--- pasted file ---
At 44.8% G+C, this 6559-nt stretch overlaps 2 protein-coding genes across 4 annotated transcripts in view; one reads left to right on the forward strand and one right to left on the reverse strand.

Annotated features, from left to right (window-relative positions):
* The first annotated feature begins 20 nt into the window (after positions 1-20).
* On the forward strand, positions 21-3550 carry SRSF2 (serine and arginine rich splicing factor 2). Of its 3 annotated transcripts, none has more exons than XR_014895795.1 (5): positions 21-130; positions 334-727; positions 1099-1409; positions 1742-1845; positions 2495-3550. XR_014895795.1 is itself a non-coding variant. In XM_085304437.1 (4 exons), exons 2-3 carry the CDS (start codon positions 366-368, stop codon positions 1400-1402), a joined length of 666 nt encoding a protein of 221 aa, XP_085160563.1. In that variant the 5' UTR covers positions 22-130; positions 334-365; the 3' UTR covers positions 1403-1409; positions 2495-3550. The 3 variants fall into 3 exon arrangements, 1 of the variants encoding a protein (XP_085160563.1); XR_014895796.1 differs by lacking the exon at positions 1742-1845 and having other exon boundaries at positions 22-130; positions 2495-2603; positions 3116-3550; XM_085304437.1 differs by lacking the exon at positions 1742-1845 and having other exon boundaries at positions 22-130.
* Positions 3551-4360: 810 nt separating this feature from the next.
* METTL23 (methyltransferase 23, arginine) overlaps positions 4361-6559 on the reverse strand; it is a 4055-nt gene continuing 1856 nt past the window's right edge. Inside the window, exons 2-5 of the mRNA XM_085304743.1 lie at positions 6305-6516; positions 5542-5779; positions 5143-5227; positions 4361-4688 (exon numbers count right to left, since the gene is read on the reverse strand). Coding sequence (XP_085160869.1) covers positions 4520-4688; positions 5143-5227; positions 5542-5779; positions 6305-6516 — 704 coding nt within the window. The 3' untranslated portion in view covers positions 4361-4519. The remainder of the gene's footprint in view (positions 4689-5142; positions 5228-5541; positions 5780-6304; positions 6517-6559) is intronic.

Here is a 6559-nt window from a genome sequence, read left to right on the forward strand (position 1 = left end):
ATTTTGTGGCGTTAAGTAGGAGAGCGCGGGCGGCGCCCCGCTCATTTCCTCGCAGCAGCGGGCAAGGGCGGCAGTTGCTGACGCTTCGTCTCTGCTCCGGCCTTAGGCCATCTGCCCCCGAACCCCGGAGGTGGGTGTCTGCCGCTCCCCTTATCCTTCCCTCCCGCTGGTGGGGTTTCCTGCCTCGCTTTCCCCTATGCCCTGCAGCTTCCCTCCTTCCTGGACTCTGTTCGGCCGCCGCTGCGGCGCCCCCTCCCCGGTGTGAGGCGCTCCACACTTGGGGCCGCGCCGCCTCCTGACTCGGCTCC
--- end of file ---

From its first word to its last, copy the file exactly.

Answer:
At 44.8% G+C, this 6559-nt stretch overlaps 2 protein-coding genes across 4 annotated transcripts in view; one reads left to right on the forward strand and one right to left on the reverse strand.

Annotated features, from left to right (window-relative positions):
* The first annotated feature begins 20 nt into the window (after positions 1-20).
* On the forward strand, positions 21-3550 carry SRSF2 (serine and arginine rich splicing factor 2). Of its 3 annotated transcripts, none has more exons than XR_014895795.1 (5): positions 21-130; positions 334-727; positions 1099-1409; positions 1742-1845; positions 2495-3550. XR_014895795.1 is itself a non-coding variant. In XM_085304437.1 (4 exons), exons 2-3 carry the CDS (start codon positions 366-368, stop codon positions 1400-1402), a joined length of 666 nt encoding a protein of 221 aa, XP_085160563.1. In that variant the 5' UTR covers positions 22-130; positions 334-365; the 3' UTR covers positions 1403-1409; positions 2495-3550. The 3 variants fall into 3 exon arrangements, 1 of the variants encoding a protein (XP_085160563.1); XR_014895796.1 differs by lacking the exon at positions 1742-1845 and having other exon boundaries at positions 22-130; positions 2495-2603; positions 3116-3550; XM_085304437.1 differs by lacking the exon at positions 1742-1845 and having other exon boundaries at positions 22-130.
* Positions 3551-4360: 810 nt separating this feature from the next.
* METTL23 (methyltransferase 23, arginine) overlaps positions 4361-6559 on the reverse strand; it is a 4055-nt gene continuing 1856 nt past the window's right edge. Inside the window, exons 2-5 of the mRNA XM_085304743.1 lie at positions 6305-6516; positions 5542-5779; positions 5143-5227; positions 4361-4688 (exon numbers count right to left, since the gene is read on the reverse strand). Coding sequence (XP_085160869.1) covers positions 4520-4688; positions 5143-5227; positions 5542-5779; positions 6305-6516 — 704 coding nt within the window. The 3' untranslated portion in view covers positions 4361-4519. The remainder of the gene's footprint in view (positions 4689-5142; positions 5228-5541; positions 5780-6304; positions 6517-6559) is intronic.

Here is a 6559-nt window from a genome sequence, read left to right on the forward strand (position 1 = left end):
ATTTTGTGGCGTTAAGTAGGAGAGCGCGGGCGGCGCCCCGCTCATTTCCTCGCAGCAGCGGGCAAGGGCGGCAGTTGCTGACGCTTCGTCTCTGCTCCGGCCTTAGGCCATCTGCCCCCGAACCCCGGAGGTGGGTGTCTGCCGCTCCCCTTATCCTTCCCTCCCGCTGGTGGGGTTTCCTGCCTCGCTTTCCCCTATGCCCTGCAGCTTCCCTCCTTCCTGGACTCTGTTCGGCCGCCGCTGCGGCGCCCCCTCCCCGGTGTGAGGCGCTCCACACTTGGGGCCGCGCCGCCTCCTGACTCGGCTCC